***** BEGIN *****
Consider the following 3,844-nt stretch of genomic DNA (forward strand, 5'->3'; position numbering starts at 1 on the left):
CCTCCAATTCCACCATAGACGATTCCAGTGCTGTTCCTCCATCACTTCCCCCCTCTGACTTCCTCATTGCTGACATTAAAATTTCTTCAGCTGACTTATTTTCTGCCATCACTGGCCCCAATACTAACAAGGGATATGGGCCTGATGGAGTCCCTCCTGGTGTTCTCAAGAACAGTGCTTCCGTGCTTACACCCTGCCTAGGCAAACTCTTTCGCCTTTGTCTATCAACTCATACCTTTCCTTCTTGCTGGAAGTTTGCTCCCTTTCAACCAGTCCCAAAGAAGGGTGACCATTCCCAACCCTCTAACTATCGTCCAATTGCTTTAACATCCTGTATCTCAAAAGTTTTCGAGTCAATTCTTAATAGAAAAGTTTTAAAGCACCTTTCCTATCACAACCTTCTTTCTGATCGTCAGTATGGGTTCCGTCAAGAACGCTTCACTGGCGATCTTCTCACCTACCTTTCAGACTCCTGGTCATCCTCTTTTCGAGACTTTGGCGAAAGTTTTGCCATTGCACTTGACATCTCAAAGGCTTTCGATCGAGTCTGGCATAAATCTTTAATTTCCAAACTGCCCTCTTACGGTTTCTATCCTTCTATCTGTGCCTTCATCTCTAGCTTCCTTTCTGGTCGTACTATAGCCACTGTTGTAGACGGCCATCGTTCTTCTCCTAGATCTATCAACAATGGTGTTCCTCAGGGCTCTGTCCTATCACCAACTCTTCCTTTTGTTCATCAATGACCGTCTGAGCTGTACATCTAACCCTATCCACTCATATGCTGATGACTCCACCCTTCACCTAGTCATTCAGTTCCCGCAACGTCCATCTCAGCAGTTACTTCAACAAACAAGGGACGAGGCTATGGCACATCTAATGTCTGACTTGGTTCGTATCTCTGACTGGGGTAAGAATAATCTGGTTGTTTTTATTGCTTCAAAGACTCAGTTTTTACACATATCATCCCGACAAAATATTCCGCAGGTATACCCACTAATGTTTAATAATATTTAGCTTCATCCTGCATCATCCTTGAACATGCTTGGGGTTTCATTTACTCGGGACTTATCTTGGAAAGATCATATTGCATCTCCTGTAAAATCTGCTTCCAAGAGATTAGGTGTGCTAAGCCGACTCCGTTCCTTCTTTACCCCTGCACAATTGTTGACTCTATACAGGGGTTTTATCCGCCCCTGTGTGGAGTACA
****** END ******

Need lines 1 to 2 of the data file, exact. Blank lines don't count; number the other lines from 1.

Consider the following 3,844-nt stretch of genomic DNA (forward strand, 5'->3'; position numbering starts at 1 on the left):
CCTCCAATTCCACCATAGACGATTCCAGTGCTGTTCCTCCATCACTTCCCCCCTCTGACTTCCTCATTGCTGACATTAAAATTTCTTCAGCTGACTTATTTTCTGCCATCACTGGCCCCAATACTAACAAGGGATATGGGCCTGATGGAGTCCCTCCTGGTGTTCTCAAGAACAGTGCTTCCGTGCTTACACCCTGCCTAGGCAAACTCTTTCGCCTTTGTCTATCAACTCATACCTTTCCTTCTTGCTGGAAGTTTGCTCCCTTTCAACCAGTCCCAAAGAAGGGTGACCATTCCCAACCCTCTAACTATCGTCCAATTGCTTTAACATCCTGTATCTCAAAAGTTTTCGAGTCAATTCTTAATAGAAAAGTTTTAAAGCACCTTTCCTATCACAACCTTCTTTCTGATCGTCAGTATGGGTTCCGTCAAGAACGCTTCACTGGCGATCTTCTCACCTACCTTTCAGACTCCTGGTCATCCTCTTTTCGAGACTTTGGCGAAAGTTTTGCCATTGCACTTGACATCTCAAAGGCTTTCGATCGAGTCTGGCATAAATCTTTAATTTCCAAACTGCCCTCTTACGGTTTCTATCCTTCTATCTGTGCCTTCATCTCTAGCTTCCTTTCTGGTCGTACTATAGCCACTGTTGTAGACGGCCATCGTTCTTCTCCTAGATCTATCAACAATGGTGTTCCTCAGGGCTCTGTCCTATCACCAACTCTTCCTTTTGTTCATCAATGACCGTCTGAGCTGTACATCTAACCCTATCCACTCATATGCTGATGACTCCACCCTTCACCTAGTCATTCAGTTCCCGCAACGTCCATCTCAGCAGTTACTTCAACAAACAAGGGACGAGGCTATGGCACATCTAATGTCTGACTTGGTTCGTATCTCTGACTGGGGTAAGAATAATCTGGTTGTTTTTATTGCTTCAAAGACTCAGTTTTTACACATATCATCCCGACAAAATATTCCGCAGGTATACCCACTAATGTTTAATAATATTTAGCTTCATCCTGCATCATCCTTGAACATGCTTGGGGTTTCATTTACTCGGGACTTATCTTGGAAAGATCATATTGCATCTCCTGTAAAATCTGCTTCCAAGAGATTAGGTGTGCTAAGCCGACTCCGTTCCTTCTTTACCCCTGCACAATTGTTGACTCTATACAGGGGTTTTATCCGCCCCTGTGTGGAGTACA